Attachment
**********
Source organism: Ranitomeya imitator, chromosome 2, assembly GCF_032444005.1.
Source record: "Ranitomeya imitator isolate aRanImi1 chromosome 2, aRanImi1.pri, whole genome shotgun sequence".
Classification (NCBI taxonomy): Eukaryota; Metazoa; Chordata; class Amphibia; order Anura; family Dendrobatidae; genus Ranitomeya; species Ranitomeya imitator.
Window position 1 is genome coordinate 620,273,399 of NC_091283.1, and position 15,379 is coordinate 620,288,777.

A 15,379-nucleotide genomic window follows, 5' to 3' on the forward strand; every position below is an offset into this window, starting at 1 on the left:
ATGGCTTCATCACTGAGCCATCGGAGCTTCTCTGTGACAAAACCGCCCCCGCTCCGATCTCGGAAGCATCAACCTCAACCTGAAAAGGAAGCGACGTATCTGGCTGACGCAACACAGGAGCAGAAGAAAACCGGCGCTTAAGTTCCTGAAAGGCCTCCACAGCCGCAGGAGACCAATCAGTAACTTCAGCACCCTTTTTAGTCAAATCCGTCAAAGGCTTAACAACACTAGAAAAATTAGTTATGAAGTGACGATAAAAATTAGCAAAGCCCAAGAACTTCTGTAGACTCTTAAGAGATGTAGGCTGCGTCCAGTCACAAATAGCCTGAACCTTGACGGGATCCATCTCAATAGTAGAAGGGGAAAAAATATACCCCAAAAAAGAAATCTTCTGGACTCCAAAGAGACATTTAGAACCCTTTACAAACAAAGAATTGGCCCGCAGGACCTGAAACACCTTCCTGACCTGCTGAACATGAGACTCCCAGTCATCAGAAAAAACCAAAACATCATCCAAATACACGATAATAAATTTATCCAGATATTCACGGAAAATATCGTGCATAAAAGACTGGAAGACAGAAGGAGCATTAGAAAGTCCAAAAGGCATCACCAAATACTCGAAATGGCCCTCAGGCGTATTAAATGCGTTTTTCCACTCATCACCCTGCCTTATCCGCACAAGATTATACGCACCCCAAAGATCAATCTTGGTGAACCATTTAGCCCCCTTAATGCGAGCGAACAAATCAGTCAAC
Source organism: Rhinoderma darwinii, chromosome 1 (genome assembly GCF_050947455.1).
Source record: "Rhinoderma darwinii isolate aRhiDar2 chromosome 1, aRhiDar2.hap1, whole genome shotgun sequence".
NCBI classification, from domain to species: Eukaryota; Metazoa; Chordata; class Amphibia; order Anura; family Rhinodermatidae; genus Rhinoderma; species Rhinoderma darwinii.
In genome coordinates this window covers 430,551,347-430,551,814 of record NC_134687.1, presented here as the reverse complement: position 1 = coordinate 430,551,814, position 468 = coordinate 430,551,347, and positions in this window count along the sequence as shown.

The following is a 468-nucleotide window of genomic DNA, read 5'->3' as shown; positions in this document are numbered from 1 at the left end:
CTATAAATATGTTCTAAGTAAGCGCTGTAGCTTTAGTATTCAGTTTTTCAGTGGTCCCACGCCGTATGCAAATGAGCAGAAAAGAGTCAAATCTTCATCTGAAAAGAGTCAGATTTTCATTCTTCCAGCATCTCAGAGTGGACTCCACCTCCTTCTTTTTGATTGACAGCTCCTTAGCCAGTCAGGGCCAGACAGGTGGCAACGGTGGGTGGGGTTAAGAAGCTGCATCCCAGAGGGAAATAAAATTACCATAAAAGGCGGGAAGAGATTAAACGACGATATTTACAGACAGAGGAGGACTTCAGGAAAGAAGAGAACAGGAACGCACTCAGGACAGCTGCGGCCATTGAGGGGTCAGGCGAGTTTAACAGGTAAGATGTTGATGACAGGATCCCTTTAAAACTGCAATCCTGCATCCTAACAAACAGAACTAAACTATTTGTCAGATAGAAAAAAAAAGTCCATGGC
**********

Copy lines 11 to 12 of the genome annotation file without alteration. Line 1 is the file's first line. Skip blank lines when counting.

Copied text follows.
The following is a 468-nucleotide window of genomic DNA, read 5'->3' as shown; positions in this document are numbered from 1 at the left end:
CTATAAATATGTTCTAAGTAAGCGCTGTAGCTTTAGTATTCAGTTTTTCAGTGGTCCCACGCCGTATGCAAATGAGCAGAAAAGAGTCAAATCTTCATCTGAAAAGAGTCAGATTTTCATTCTTCCAGCATCTCAGAGTGGACTCCACCTCCTTCTTTTTGATTGACAGCTCCTTAGCCAGTCAGGGCCAGACAGGTGGCAACGGTGGGTGGGGTTAAGAAGCTGCATCCCAGAGGGAAATAAAATTACCATAAAAGGCGGGAAGAGATTAAACGACGATATTTACAGACAGAGGAGGACTTCAGGAAAGAAGAGAACAGGAACGCACTCAGGACAGCTGCGGCCATTGAGGGGTCAGGCGAGTTTAACAGGTAAGATGTTGATGACAGGATCCCTTTAAAACTGCAATCCTGCATCCTAACAAACAGAACTAAACTATTTGTCAGATAGAAAAAAAAAGTCCATGGC